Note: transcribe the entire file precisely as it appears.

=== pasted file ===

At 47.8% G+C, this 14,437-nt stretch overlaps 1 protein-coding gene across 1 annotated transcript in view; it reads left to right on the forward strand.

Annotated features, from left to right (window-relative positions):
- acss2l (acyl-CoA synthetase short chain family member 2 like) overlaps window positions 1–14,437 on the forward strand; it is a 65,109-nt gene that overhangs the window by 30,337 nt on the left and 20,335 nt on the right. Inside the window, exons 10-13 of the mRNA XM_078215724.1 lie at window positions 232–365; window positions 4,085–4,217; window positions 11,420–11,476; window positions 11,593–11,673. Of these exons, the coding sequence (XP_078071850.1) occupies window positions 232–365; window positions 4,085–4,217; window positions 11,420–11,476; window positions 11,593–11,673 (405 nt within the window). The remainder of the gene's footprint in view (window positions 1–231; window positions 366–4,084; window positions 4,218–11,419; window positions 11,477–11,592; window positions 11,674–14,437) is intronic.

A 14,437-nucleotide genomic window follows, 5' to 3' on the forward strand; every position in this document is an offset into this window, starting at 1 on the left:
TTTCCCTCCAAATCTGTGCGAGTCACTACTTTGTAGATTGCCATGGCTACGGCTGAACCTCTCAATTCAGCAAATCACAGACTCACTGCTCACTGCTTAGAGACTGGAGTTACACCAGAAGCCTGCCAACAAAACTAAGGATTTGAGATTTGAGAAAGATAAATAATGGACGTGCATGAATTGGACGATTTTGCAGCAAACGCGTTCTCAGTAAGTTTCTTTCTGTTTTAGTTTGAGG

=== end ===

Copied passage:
At 47.8% G+C, this 14,437-nt stretch overlaps 1 protein-coding gene across 1 annotated transcript in view; it reads left to right on the forward strand.

Annotated features, from left to right (window-relative positions):
- acss2l (acyl-CoA synthetase short chain family member 2 like) overlaps window positions 1–14,437 on the forward strand; it is a 65,109-nt gene that overhangs the window by 30,337 nt on the left and 20,335 nt on the right. Inside the window, exons 10-13 of the mRNA XM_078215724.1 lie at window positions 232–365; window positions 4,085–4,217; window positions 11,420–11,476; window positions 11,593–11,673. Of these exons, the coding sequence (XP_078071850.1) occupies window positions 232–365; window positions 4,085–4,217; window positions 11,420–11,476; window positions 11,593–11,673 (405 nt within the window). The remainder of the gene's footprint in view (window positions 1–231; window positions 366–4,084; window positions 4,218–11,419; window positions 11,477–11,592; window positions 11,674–14,437) is intronic.

A 14,437-nucleotide genomic window follows, 5' to 3' on the forward strand; every position in this document is an offset into this window, starting at 1 on the left:
TTTCCCTCCAAATCTGTGCGAGTCACTACTTTGTAGATTGCCATGGCTACGGCTGAACCTCTCAATTCAGCAAATCACAGACTCACTGCTCACTGCTTAGAGACTGGAGTTACACCAGAAGCCTGCCAACAAAACTAAGGATTTGAGATTTGAGAAAGATAAATAATGGACGTGCATGAATTGGACGATTTTGCAGCAAACGCGTTCTCAGTAAGTTTCTTTCTGTTTTAGTTTGAGG